III. Counts IV and V: Negligent Misrepresentation and Negligent Omission

Plaintiff alleges two counts of negligence against the defendant servicers in the PFAC. In Count IV, plaintiff alleges that Homeward and Real Time have a duty to their borrowers to convey accurate information to credit reporting agencies. Plaintiff further alleges that the servicers breached this duty by negligently reporting that plaintiff was delinquent in paying her mortgage when her mortgage balance was paid. In Count V, plaintiff alleges that defendant servicers also owe a duty to borrowers to correct, modify or delete inaccurate information that they have conveyed to credit reporting agencies. Plaintiff alleges that, despite her requests, the defendant servicers have both failed to modify, correct or delete the information reported to the credit agencies even though they know or should know that the mortgage has been paid, and thus have breached their duty to plaintiff.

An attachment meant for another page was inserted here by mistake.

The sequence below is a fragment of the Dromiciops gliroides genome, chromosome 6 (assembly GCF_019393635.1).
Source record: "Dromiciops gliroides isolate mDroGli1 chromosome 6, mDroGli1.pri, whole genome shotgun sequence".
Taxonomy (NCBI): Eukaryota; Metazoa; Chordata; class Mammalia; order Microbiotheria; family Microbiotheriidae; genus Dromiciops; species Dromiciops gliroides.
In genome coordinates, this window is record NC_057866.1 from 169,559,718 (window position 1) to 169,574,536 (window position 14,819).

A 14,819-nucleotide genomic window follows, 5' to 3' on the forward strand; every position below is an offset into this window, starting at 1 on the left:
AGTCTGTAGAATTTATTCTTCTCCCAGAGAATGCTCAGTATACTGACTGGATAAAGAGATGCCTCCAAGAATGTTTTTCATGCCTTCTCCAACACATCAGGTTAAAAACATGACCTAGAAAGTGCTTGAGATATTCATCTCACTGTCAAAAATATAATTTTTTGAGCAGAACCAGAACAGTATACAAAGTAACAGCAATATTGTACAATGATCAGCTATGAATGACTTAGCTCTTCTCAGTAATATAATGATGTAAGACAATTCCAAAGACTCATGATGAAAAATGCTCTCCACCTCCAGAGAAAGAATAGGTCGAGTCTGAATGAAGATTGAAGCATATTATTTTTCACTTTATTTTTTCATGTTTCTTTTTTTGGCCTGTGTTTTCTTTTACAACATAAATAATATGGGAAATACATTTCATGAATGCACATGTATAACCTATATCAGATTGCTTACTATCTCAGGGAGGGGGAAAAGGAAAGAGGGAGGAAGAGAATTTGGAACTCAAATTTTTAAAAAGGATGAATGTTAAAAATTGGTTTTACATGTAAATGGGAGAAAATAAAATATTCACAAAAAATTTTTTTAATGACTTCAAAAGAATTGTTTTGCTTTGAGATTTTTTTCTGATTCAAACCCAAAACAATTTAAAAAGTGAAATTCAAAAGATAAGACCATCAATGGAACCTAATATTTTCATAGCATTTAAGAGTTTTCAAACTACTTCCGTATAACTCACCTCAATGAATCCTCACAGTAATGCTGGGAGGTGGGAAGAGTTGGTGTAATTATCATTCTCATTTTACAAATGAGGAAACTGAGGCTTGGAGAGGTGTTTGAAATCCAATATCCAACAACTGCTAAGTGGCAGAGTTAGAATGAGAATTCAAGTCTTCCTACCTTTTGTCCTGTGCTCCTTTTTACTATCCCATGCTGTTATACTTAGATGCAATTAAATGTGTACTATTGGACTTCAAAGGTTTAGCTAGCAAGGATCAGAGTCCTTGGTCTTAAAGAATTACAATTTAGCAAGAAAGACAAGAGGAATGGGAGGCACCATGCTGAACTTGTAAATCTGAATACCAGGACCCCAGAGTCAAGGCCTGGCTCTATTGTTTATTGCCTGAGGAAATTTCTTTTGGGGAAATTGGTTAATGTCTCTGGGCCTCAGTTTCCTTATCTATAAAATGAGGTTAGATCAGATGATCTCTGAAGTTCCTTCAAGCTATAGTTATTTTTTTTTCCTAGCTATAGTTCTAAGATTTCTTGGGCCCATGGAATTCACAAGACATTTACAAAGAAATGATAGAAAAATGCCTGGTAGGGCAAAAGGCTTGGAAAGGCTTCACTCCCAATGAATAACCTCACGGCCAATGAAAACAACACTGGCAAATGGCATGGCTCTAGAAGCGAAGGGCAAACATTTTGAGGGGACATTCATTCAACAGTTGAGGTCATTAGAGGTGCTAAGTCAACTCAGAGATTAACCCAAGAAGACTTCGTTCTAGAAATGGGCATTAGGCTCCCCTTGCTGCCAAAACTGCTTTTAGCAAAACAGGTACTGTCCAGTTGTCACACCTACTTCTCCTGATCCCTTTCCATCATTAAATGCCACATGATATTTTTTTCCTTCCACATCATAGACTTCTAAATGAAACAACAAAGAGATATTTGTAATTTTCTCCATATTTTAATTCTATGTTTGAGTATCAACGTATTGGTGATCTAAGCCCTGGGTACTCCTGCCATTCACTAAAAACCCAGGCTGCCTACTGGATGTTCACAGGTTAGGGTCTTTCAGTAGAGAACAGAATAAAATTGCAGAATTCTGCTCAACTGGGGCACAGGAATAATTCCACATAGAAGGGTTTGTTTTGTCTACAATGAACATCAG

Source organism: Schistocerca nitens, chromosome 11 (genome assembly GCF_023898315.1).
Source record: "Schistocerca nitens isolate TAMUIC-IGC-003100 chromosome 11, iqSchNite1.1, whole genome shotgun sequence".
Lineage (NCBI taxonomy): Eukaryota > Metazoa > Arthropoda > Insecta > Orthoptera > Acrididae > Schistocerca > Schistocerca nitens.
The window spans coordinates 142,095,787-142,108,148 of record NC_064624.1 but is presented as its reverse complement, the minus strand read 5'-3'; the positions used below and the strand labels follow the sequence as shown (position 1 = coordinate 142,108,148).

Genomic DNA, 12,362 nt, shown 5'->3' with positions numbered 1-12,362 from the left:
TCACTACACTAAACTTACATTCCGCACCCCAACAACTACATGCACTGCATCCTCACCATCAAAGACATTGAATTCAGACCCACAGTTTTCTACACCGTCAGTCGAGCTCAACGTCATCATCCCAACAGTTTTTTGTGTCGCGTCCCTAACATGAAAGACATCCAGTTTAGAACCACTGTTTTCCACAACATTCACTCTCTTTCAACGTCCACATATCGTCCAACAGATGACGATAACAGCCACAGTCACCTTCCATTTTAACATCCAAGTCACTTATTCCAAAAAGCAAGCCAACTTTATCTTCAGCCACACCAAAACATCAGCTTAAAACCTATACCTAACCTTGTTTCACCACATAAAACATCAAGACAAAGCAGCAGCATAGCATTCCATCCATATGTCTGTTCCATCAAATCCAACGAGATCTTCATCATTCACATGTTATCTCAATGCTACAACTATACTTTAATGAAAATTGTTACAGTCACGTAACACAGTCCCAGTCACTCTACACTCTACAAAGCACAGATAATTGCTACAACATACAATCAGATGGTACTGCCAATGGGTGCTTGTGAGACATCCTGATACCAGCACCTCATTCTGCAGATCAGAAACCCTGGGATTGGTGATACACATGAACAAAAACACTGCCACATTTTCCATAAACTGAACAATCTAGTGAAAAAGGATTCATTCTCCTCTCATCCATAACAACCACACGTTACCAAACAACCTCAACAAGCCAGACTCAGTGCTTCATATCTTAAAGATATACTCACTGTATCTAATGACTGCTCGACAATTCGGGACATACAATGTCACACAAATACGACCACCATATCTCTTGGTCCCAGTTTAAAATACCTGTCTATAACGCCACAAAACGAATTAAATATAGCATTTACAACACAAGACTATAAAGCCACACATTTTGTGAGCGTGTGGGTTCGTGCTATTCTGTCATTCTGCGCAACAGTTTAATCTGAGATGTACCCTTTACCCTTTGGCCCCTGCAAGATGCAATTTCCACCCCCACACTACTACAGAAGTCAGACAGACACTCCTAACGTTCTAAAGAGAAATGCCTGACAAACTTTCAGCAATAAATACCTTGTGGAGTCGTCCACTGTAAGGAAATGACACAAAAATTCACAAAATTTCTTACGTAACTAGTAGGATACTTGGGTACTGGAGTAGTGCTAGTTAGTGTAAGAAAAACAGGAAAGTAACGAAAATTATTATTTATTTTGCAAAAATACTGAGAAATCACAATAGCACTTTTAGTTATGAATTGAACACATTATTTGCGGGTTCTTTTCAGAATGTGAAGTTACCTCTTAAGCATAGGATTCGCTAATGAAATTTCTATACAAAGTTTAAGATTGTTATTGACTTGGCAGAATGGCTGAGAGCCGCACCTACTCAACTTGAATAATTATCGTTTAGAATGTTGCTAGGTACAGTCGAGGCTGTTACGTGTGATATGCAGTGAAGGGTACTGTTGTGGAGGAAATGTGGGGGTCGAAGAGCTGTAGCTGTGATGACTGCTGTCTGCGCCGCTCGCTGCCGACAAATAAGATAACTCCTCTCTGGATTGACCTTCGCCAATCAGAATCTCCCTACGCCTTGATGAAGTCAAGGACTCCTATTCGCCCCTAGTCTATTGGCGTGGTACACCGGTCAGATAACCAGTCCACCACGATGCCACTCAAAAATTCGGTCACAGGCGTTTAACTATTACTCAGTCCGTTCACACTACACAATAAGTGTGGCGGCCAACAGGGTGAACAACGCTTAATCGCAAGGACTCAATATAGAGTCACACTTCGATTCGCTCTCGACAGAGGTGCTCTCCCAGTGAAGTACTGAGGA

Under Illinois law, to state a claim for negligent misrepresentation, a plaintiff must allege "(1) a false statement of material fact; (2) carelessness or negligence in ascertaining the truth of the statement by the party making it; (3) an intention to induce the other party to act; (4) action by the other party in reliance on the truth of the statement; (5) damage to the other party resulting from such reliance; and (6) a duty on the party making the statement to communicate accurate information." First Midwest Bank, N.A. v. Stewart Title Guar. Co. , 218 Ill.2d 326, 334-35, 843 N.E.2d 327, 332 (2006).

Both servicers argue that plaintiff has failed to allege the existence of a duty on servicers' part. The servicers also argue that plaintiff's claims are barred by the economic loss doctrine, which bars tort recovery for purely economic losses. See Moorman Manufacturing Co. v. National Tank Co. , 91 Ill.2d 69, 89, 61 Ill.Dec. 746, 435 N.E.2d 443 (1982).